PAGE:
Some of my friends complain about pain that they experience in the front of the shoulders along with a clicking noise emanating from the shoulder joint. Their focus is on the shoulder as the obvious source of pain and so they try to rest it. In these cases the shoulder gets all of the attention, but is this appropriate? If we look closer at the anatomy of that region, we can see that there are bicep attachments that go into the shoulder via the intertubercular groove. This grove is on average 4-6mm in depth, but for about 20% of people this groove is less than 3mm in depth. If the groove is shallow the rubbing of the bicep attachments is more intense and there is a higher risk of biceps tendinitis or tearing.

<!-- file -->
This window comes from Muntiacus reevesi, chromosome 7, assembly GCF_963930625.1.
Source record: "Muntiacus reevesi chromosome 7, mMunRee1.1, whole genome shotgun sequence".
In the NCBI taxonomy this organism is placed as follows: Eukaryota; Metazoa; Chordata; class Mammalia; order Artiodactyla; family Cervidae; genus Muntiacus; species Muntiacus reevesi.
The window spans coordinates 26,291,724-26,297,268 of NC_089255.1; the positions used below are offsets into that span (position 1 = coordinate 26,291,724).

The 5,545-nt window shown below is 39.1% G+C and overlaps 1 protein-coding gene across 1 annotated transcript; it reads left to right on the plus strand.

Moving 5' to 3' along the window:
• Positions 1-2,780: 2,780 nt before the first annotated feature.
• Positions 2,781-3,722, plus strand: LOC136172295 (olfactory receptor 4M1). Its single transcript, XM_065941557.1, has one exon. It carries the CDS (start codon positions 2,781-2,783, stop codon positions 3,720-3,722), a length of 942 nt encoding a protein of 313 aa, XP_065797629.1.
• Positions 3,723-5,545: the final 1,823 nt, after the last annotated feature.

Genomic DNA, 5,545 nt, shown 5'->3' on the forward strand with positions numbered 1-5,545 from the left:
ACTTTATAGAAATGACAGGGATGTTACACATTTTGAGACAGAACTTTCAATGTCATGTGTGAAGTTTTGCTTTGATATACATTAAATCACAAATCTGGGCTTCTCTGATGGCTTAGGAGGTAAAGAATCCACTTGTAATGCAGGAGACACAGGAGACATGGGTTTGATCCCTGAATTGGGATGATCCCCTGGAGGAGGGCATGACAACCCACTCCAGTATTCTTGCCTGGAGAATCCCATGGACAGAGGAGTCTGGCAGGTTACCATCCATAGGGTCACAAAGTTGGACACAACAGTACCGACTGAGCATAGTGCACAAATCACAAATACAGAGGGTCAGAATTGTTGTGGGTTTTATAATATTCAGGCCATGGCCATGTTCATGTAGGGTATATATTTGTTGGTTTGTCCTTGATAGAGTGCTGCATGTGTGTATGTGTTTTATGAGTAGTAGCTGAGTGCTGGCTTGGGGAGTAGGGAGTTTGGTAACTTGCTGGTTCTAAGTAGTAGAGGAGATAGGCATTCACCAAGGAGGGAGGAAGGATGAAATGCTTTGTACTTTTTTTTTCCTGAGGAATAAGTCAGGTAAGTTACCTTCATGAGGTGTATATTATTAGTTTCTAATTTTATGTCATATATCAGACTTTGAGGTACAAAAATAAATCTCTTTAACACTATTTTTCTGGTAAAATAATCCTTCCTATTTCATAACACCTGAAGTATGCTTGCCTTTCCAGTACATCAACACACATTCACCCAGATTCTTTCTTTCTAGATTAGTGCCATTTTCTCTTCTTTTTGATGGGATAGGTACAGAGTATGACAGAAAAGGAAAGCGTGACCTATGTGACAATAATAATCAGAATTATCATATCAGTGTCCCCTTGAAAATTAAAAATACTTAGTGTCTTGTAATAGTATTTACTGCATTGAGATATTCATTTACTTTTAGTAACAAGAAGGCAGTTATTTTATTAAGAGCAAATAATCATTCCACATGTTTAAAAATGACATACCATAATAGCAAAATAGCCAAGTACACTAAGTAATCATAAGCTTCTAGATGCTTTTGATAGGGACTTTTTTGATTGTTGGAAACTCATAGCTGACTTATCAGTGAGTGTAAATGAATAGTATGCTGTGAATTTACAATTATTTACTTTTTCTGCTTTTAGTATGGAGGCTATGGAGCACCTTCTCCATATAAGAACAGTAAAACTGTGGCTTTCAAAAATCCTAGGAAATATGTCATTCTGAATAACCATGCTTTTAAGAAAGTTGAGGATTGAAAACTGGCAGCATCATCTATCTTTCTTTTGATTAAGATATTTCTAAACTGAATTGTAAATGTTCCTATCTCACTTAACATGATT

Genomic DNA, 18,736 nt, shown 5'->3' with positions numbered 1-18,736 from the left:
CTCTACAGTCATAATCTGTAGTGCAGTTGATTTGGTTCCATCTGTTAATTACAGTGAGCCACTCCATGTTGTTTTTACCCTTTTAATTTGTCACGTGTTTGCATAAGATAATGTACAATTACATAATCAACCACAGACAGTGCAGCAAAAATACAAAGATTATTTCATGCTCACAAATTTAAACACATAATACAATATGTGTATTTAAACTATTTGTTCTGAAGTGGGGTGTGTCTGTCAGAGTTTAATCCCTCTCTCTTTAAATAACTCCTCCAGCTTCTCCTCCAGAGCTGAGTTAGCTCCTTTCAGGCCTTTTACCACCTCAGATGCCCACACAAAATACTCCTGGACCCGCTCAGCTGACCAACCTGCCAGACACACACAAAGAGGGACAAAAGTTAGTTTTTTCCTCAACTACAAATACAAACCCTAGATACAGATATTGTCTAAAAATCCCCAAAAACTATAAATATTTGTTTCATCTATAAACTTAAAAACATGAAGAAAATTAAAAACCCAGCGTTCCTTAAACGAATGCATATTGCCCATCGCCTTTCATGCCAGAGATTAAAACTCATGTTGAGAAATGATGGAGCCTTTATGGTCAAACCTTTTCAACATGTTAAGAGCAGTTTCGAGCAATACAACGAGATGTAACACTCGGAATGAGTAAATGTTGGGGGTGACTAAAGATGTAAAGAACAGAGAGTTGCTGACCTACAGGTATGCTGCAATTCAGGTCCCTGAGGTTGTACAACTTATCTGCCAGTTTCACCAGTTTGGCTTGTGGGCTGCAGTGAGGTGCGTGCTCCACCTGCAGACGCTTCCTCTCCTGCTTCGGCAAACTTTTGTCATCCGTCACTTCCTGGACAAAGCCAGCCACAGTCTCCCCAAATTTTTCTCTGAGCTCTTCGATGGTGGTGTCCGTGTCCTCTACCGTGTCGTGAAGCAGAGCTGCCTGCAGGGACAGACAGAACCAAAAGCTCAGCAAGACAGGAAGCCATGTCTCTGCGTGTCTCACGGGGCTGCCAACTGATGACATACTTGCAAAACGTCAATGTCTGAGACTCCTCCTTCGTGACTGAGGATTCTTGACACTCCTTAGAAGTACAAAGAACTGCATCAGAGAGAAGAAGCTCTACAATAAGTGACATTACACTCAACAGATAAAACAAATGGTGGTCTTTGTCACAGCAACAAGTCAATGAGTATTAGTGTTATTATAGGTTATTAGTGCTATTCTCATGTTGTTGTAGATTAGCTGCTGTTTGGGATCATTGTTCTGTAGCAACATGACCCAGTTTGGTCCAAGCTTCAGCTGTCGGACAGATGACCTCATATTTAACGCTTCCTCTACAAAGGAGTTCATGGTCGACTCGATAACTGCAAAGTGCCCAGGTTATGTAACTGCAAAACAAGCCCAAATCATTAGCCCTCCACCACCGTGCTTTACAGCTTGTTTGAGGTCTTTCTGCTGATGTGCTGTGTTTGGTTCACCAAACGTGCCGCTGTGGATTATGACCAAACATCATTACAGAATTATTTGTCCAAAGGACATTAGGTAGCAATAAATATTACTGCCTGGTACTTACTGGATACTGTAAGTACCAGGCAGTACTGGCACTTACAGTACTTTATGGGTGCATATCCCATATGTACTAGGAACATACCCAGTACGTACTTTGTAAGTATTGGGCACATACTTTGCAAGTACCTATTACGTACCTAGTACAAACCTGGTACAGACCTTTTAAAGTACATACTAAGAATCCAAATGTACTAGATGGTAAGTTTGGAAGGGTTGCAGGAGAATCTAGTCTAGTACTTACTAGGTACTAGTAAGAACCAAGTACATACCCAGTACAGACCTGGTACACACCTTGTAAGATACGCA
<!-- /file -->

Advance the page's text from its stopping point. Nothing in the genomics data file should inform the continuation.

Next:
Pain in the front of the shoulder is often caused by inflammation of the long tendon of the biceps, but as the pain is localised within the shoulder people assume that they are suffering with a shoulder injury. A remedy for this type of pain is to limit abrasion of the tendon by reducing the range of motion during exercises involving the chest, shoulders, back and arms.